MedicalResearch.com Interview with:
Dr. Joanna Shepherd
Centre for Trauma Sciences
Queen Mary, University of London
MedicalResearch.com: What is the background for this study? What are the main findings?
Response: Recent advances in resuscitation and treatment of life-threatening critical injuries means that patients with previously unsurvivable injuries are now surviving to reach hospital. However, many of these patients develop Multiple Organ Dysfunction Syndrome (MODS), which is a failure of several organs including the lung, heart, kidney, and liver.
We studied immune cell genes in the blood of critically injured patients within the first few minutes to hours after injury, a period called the ‘hyperacute window’. We found a small and specific response to critical injury during this window that then evolved into a widespread immune reaction by 24 hours. The development of MODS was linked to changes in the hyperacute window, with central roles for innate immune cells (including natural killer cells and neutrophils) and biological pathways associated with cell death and survival. By 24 hours after injury, there was widespread immune activation present in all critically injured patients, but the MODS signal had either reversed or disappeared.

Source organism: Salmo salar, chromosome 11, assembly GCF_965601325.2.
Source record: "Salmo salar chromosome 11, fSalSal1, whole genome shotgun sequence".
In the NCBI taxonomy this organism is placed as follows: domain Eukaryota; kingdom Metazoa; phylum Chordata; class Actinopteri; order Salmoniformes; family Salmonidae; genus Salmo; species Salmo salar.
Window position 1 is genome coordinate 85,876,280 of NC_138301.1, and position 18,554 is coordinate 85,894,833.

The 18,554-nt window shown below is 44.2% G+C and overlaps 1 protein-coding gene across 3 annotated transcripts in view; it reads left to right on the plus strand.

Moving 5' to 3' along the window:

MedicalResearch.com: What should clinicians and patients take away from your report?
Response: The first few minutes to hours after injury is a pivotal period for understanding how the immune reaction evolves after critical injury and how it may lead to MODS. This hyperacute window is challenging to study due to the logistics of doing research in the emergency setting. However, by identifying key changes that lead to MODS during this early window, there may be an opportunity to modify it course and improve outcomes for patients. Understanding the human hyperacute response of the clotting system changed an entire resuscitation paradigm within a decade. It is possible that understanding the hyperacute immune response will do the same for our approach to organ dysfunction and protection.
MedicalResearch.com: What recommendations do you have for future research as a result of this study?
Response: Our findings provide opportunities to change the way we diagnose and treat patients at risk of developing MODS. Further research is required to validate our findings in larger cohorts of patients. In the future, therapies could be developed to target the hyperacute window, and protect organs from the effects of potentially damaging biological pathways. If we could detect a genetic ‘signature’ for MODS from a patient’s immune cells immediately after injury, then this could be used to tailor treatment to their individual needs.
Disclosures: Professor Brohi, who led this research team, is a member of the Editorial Board of PLoS Medicine and served as guest editor on PLoS Medicine’s Special Issue on Trauma.”
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Claudia P. Cabrera ,Joanna Manson ,Joanna M. Shepherd ,Hew D. Torrance,David Watson,M. Paula Longhi,Mimoza Hoti,Minal B. Patel,Michael O’Dwyer,Sussan Nourshargh,Daniel J. Pennington,Michael R. Barnes,Karim Brohi
PLO Medicine Published: July 17, 2017
Note: Content is Not intended as medical advice. Please consult your health care provider regarding your specific medical condition and questions.